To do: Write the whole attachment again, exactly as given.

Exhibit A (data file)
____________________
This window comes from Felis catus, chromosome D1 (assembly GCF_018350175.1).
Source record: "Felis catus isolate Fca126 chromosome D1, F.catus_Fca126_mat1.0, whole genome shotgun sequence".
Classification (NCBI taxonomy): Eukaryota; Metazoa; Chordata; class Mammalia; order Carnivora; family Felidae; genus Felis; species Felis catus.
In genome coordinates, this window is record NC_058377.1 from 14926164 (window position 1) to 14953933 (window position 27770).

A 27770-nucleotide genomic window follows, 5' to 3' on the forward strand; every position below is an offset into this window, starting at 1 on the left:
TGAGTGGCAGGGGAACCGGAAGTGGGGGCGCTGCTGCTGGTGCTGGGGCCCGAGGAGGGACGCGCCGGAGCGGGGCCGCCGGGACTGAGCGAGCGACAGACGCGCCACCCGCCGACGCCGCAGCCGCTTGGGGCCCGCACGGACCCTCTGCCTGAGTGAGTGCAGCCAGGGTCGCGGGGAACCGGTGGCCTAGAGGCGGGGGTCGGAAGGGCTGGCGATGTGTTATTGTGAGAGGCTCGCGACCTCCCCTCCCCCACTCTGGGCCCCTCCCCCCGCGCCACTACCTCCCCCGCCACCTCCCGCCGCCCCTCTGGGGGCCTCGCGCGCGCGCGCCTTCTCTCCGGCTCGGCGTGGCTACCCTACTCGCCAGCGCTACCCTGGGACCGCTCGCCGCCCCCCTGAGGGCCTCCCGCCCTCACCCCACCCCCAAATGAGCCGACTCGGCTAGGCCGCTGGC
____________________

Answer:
This window comes from Felis catus, chromosome D1 (assembly GCF_018350175.1).
Source record: "Felis catus isolate Fca126 chromosome D1, F.catus_Fca126_mat1.0, whole genome shotgun sequence".
Classification (NCBI taxonomy): Eukaryota; Metazoa; Chordata; class Mammalia; order Carnivora; family Felidae; genus Felis; species Felis catus.
In genome coordinates, this window is record NC_058377.1 from 14926164 (window position 1) to 14953933 (window position 27770).

A 27770-nucleotide genomic window follows, 5' to 3' on the forward strand; every position below is an offset into this window, starting at 1 on the left:
TGAGTGGCAGGGGAACCGGAAGTGGGGGCGCTGCTGCTGGTGCTGGGGCCCGAGGAGGGACGCGCCGGAGCGGGGCCGCCGGGACTGAGCGAGCGACAGACGCGCCACCCGCCGACGCCGCAGCCGCTTGGGGCCCGCACGGACCCTCTGCCTGAGTGAGTGCAGCCAGGGTCGCGGGGAACCGGTGGCCTAGAGGCGGGGGTCGGAAGGGCTGGCGATGTGTTATTGTGAGAGGCTCGCGACCTCCCCTCCCCCACTCTGGGCCCCTCCCCCCGCGCCACTACCTCCCCCGCCACCTCCCGCCGCCCCTCTGGGGGCCTCGCGCGCGCGCGCCTTCTCTCCGGCTCGGCGTGGCTACCCTACTCGCCAGCGCTACCCTGGGACCGCTCGCCGCCCCCCTGAGGGCCTCCCGCCCTCACCCCACCCCCAAATGAGCCGACTCGGCTAGGCCGCTGGC